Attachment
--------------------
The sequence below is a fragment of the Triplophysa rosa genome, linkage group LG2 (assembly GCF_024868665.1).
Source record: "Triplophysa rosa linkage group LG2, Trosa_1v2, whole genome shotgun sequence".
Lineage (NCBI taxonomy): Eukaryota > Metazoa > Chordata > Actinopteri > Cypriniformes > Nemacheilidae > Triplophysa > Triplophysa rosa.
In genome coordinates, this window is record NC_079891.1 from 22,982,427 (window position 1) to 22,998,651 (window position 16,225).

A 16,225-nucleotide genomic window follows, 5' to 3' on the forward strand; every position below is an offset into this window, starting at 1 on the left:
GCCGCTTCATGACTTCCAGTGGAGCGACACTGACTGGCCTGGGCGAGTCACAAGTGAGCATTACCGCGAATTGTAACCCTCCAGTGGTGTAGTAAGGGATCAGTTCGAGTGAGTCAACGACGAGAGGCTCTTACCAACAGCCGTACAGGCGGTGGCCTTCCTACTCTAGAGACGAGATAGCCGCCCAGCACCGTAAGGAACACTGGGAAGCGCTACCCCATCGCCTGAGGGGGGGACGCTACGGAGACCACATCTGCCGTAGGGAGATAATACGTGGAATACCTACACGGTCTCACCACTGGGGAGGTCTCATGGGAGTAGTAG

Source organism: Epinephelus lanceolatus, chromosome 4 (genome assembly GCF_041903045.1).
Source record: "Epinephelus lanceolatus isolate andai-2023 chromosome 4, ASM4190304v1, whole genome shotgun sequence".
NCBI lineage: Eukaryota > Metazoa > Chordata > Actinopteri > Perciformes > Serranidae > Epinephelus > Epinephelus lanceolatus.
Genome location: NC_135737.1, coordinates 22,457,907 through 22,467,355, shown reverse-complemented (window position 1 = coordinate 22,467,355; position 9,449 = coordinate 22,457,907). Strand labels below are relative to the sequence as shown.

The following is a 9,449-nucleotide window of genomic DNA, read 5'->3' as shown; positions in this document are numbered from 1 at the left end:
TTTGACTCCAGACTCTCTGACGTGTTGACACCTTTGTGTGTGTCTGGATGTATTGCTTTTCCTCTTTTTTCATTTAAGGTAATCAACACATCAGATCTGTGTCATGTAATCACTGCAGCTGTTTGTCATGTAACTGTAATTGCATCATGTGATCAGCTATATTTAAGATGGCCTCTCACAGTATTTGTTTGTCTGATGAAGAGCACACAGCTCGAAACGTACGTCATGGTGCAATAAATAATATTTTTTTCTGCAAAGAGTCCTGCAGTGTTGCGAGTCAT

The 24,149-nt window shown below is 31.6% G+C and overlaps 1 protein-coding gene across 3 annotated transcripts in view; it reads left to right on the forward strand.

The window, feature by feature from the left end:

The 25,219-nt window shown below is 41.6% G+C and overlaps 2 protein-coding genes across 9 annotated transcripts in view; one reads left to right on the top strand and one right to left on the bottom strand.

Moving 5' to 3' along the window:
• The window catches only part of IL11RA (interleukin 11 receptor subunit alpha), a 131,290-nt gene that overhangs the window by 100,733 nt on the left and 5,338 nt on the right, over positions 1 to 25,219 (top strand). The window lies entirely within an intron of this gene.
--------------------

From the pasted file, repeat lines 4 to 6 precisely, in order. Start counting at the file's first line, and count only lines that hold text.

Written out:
In genome coordinates, this window is record NC_079891.1 from 22,982,427 (window position 1) to 22,998,651 (window position 16,225).

A 16,225-nucleotide genomic window follows, 5' to 3' on the forward strand; every position below is an offset into this window, starting at 1 on the left:
GCCGCTTCATGACTTCCAGTGGAGCGACACTGACTGGCCTGGGCGAGTCACAAGTGAGCATTACCGCGAATTGTAACCCTCCAGTGGTGTAGTAAGGGATCAGTTCGAGTGAGTCAACGACGAGAGGCTCTTACCAACAGCCGTACAGGCGGTGGCCTTCCTACTCTAGAGACGAGATAGCCGCCCAGCACCGTAAGGAACACTGGGAAGCGCTACCCCATCGCCTGAGGGGGGGACGCTACGGAGACCACATCTGCCGTAGGGAGATAATACGTGGAATACCTACACGGTCTCACCACTGGGGAGGTCTCATGGGAGTAGTAG